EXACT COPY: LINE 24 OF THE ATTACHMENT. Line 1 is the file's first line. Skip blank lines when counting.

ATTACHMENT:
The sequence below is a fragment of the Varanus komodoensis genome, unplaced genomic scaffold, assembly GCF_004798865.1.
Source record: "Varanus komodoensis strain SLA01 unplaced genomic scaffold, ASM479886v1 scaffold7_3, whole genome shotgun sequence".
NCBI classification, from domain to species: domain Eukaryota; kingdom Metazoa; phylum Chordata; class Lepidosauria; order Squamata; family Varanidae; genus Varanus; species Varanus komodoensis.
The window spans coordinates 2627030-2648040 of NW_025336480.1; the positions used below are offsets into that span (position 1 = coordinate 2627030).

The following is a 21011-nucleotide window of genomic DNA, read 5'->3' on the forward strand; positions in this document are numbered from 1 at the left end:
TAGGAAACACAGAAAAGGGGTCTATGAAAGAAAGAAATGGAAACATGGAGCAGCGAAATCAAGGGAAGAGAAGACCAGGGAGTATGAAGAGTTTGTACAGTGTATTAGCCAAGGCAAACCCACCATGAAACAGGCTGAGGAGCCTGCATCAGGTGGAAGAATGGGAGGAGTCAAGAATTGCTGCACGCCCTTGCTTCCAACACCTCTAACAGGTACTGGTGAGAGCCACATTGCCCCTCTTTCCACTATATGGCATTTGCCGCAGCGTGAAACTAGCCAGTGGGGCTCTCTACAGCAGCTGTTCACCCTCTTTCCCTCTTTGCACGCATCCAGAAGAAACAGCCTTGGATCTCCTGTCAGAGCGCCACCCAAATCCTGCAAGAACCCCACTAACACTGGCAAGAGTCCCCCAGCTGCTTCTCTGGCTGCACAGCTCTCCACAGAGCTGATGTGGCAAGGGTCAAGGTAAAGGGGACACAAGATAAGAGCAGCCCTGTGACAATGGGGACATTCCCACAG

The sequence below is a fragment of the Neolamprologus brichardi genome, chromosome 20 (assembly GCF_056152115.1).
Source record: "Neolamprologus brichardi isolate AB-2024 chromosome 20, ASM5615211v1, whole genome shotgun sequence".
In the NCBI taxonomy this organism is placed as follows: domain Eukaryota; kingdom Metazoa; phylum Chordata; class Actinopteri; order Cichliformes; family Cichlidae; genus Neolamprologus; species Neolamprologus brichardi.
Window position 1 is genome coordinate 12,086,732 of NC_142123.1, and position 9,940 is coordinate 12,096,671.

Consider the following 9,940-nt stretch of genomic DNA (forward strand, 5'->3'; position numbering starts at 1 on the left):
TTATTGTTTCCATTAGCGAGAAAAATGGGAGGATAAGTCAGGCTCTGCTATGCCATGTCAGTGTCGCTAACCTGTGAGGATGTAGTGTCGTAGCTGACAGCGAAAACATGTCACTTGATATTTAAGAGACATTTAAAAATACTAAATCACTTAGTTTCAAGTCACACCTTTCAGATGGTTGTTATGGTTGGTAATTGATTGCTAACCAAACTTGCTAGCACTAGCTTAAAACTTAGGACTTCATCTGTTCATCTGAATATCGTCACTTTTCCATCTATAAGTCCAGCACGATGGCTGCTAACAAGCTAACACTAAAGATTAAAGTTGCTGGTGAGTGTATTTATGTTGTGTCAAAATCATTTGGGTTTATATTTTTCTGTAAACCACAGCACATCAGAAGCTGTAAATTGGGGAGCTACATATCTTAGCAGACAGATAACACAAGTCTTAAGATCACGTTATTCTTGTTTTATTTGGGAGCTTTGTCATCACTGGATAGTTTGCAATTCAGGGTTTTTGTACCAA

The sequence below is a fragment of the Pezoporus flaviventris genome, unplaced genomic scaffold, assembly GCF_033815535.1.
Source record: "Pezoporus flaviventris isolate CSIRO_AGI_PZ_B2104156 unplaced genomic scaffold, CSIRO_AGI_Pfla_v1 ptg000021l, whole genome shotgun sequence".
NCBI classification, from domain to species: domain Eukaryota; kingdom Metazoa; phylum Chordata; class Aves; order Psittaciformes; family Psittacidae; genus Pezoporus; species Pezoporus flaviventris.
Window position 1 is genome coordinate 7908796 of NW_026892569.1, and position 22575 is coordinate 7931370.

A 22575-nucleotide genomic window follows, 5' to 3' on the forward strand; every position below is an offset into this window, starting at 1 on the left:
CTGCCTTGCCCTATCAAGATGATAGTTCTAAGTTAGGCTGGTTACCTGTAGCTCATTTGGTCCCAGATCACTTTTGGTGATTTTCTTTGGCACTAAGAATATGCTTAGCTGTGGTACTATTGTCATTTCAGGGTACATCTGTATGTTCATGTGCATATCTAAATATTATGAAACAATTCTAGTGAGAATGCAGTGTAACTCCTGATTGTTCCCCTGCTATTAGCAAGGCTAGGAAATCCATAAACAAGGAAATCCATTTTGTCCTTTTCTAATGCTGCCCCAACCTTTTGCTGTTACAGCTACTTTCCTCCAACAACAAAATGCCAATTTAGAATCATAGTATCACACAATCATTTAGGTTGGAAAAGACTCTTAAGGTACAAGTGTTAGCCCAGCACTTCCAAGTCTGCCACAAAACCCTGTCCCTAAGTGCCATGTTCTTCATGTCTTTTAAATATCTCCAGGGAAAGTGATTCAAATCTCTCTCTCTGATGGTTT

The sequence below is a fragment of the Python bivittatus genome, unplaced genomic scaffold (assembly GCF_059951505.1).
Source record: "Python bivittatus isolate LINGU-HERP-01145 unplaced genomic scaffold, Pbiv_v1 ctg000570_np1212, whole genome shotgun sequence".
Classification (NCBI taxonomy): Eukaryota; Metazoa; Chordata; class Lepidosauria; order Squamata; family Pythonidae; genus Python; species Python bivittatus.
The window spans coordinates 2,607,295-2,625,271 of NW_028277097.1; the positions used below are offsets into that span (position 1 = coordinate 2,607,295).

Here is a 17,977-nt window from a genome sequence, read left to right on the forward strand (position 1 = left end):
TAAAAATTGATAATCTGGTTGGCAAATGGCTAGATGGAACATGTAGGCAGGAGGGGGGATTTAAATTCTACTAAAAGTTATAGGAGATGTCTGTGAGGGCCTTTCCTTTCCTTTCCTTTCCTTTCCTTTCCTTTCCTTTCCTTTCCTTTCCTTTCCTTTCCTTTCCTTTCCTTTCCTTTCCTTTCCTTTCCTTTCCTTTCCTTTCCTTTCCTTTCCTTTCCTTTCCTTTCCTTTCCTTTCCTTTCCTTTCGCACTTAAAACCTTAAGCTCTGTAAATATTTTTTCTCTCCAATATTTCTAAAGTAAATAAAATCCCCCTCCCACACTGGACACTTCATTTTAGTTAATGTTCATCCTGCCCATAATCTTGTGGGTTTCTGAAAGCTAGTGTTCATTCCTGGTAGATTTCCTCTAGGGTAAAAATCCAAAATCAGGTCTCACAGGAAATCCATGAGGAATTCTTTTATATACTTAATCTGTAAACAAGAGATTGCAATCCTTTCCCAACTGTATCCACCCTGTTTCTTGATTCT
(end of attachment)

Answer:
TAAAAATTGATAATCTGGTTGGCAAATGGCTAGATGGAACATGTAGGCAGGAGGGGGGATTTAAATTCTACTAAAAGTTATAGGAGATGTCTGTGAGGGCCTTTCCTTTCCTTTCCTTTCCTTTCCTTTCCTTTCCTTTCCTTTCCTTTCCTTTCCTTTCCTTTCCTTTCCTTTCCTTTCCTTTCCTTTCCTTTCCTTTCCTTTCCTTTCCTTTCCTTTCCTTTCCTTTCCTTTCCTTTCCTTTCCTTTCGCACTTAAAACCTTAAGCTCTGTAAATATTTTTTCTCTCCAATATTTCTAAAGTAAATAAAATCCCCCTCCCACACTGGACACTTCATTTTAGTTAATGTTCATCCTGCCCATAATCTTGTGGGTTTCTGAAAGCTAGTGTTCATTCCTGGTAGATTTCCTCTAGGGTAAAAATCCAAAATCAGGTCTCACAGGAAATCCATGAGGAATTCTTTTATATACTTAATCTGTAAACAAGAGATTGCAATCCTTTCCCAACTGTATCCACCCTGTTTCTTGATTCT